Metadata and Data Models, and Markup Languages
Convener: Andrew Woolf  | Co-Conveners: Stefano Nativi , Simon Cox 
Oral Programme
 / Thu, 07 Apr, 17:30–19:00  / Room 19
Poster Programme
 / Attendance Thu, 07 Apr, 17:30–19:00  / Display Thu, 07 Apr, 08:00–19:30  / Hall XL
Poster Summaries & DiscussionsPSD104 

Earth systems science is fundamentally cross-disciplinary, and increasingly this requires sharing and exchange of data across discipline boundaries. Difficulties arise through differing exchange formats, lack of common semantics, divergent access mechanisms, etc.

However, recent developments in distributed, service-oriented, information systems are leading to advances in data interoperability. Adoption of common architectural approaches supported by web-based (W3C, OASIS, ISO, OGC) standards provides an opportunity to greatly simplify the task of discovering, evaluating, and accessing Earth science data on demand.

In particular, standardised conceptual models and encodings are being developed in many areas for data representation and exchange. They often represent agreement within communities of practice around common vocabularies, information classes, data relationships, and metadata profiles.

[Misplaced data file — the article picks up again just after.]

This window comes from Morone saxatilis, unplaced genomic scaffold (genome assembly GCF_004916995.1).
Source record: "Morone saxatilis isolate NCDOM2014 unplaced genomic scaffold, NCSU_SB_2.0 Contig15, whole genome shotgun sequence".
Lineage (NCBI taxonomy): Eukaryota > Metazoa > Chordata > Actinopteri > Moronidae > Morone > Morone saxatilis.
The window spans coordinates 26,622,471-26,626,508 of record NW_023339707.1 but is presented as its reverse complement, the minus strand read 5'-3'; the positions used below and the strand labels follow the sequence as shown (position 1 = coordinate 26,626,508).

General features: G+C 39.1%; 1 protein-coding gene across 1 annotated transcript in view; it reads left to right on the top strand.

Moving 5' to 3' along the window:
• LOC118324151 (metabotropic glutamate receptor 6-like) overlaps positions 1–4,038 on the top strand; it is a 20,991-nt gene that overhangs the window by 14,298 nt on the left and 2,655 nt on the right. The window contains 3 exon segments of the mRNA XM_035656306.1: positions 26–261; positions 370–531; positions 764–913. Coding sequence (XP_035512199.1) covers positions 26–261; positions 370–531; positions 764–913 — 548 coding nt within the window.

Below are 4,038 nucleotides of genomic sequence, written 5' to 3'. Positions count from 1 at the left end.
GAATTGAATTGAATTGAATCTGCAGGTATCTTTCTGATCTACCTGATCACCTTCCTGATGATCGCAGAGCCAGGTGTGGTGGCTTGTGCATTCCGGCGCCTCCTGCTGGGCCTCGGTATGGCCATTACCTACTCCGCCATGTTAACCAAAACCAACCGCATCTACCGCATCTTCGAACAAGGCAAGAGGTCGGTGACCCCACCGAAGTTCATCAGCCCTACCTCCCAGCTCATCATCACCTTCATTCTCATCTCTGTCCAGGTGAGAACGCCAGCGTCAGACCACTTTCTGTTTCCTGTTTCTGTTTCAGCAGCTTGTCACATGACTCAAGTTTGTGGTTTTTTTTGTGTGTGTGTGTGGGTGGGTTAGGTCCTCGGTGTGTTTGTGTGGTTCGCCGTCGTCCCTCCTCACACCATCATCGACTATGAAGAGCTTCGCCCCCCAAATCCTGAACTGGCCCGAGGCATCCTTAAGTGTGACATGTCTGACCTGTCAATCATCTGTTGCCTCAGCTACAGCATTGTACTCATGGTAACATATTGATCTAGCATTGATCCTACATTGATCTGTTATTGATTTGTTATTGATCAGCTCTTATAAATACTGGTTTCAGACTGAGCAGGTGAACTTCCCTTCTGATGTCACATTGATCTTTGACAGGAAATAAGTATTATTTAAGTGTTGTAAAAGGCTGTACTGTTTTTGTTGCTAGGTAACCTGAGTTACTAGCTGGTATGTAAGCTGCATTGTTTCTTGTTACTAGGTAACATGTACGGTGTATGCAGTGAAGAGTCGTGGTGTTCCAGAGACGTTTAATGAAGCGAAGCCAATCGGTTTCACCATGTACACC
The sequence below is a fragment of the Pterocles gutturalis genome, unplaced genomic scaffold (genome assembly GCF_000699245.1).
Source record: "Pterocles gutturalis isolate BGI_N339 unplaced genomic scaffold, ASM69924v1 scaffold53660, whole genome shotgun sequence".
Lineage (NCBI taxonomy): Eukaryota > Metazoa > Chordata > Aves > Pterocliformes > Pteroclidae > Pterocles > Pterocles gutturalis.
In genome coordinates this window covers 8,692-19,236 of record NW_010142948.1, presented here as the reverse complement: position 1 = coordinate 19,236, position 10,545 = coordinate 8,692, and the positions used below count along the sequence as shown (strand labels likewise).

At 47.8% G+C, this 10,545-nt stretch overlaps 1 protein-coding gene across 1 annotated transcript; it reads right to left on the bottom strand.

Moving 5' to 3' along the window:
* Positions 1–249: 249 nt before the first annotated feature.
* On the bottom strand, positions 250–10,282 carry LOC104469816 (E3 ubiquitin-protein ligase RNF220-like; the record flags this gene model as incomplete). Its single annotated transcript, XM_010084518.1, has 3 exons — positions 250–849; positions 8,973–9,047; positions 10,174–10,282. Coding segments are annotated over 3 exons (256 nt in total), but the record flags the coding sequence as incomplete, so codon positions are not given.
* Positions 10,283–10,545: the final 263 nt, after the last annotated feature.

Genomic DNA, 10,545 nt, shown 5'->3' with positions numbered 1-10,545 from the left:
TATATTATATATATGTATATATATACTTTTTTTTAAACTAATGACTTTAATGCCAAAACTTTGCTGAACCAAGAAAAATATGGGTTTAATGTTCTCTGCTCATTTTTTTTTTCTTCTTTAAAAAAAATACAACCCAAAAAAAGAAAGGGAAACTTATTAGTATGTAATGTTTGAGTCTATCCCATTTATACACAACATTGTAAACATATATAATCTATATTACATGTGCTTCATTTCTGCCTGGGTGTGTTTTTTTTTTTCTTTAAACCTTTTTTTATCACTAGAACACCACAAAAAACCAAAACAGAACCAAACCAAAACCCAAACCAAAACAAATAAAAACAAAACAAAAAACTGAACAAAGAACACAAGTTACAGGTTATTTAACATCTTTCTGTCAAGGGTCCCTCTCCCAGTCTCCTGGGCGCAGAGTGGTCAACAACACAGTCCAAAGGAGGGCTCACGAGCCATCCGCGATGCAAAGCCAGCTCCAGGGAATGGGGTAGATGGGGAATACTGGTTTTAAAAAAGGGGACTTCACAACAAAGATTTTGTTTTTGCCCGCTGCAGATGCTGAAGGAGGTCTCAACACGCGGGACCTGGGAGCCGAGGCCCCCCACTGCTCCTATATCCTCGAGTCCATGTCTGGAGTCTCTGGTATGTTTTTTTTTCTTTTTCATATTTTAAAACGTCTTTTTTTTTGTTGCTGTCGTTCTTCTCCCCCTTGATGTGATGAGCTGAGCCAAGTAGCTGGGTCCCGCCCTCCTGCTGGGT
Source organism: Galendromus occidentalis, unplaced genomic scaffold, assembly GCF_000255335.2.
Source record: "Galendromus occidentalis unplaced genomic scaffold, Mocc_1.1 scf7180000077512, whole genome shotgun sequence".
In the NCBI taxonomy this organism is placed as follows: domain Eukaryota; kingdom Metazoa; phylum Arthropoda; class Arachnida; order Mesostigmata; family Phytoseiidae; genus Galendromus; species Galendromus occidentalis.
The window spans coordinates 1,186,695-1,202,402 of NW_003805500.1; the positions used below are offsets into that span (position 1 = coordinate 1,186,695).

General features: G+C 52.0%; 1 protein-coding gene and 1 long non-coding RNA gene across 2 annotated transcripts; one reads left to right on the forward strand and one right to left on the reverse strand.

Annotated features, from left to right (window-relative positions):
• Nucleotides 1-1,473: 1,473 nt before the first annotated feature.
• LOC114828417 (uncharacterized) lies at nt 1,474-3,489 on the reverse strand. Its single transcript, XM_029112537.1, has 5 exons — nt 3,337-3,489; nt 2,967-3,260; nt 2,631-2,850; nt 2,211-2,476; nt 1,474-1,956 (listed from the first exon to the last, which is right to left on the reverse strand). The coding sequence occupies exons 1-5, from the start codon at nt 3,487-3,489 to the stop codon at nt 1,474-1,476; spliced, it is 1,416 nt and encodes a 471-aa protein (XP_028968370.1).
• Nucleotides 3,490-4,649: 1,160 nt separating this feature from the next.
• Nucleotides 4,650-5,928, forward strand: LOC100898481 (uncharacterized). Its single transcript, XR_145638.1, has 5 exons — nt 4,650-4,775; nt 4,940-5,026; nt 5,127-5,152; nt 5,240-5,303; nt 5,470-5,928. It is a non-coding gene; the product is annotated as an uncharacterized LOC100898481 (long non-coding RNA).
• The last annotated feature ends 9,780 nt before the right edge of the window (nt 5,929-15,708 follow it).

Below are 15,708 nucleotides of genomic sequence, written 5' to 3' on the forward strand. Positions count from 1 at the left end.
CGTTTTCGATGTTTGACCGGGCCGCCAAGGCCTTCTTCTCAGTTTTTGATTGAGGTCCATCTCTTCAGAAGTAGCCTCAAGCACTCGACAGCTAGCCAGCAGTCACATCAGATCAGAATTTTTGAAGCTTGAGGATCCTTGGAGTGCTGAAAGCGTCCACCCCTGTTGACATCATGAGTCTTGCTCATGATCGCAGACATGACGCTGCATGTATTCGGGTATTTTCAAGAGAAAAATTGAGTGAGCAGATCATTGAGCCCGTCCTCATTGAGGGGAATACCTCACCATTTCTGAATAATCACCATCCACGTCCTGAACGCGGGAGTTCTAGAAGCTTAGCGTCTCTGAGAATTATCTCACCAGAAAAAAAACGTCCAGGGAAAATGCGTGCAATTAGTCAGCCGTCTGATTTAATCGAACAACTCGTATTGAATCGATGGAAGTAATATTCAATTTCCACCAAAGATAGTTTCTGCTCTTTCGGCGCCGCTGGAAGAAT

This session aims to present and discuss relevant topics and open issues dealing with data and metadata models and encoding (markup) languages for the Earth and space sciences. These include, but are not limited to:

1) data and metadata schemas for the Earth and space sciences
2) mark-up languages
3) conceptual models for scientific data types
4) ISO coverages and features as different views of data
5) multi-dimensional data modeling
6) observations and measurement models and schemas
7) harmonization of data and metadata models between the geospatial, and Earth and space science communities
8) integrating binary formats with conceptual schemas and mark-up languages
9) multilingualism
10) data and metadata granularity
11) discovery, evaluation and use metadata
12) exposing data models through web-based services
13) relationship with semantic web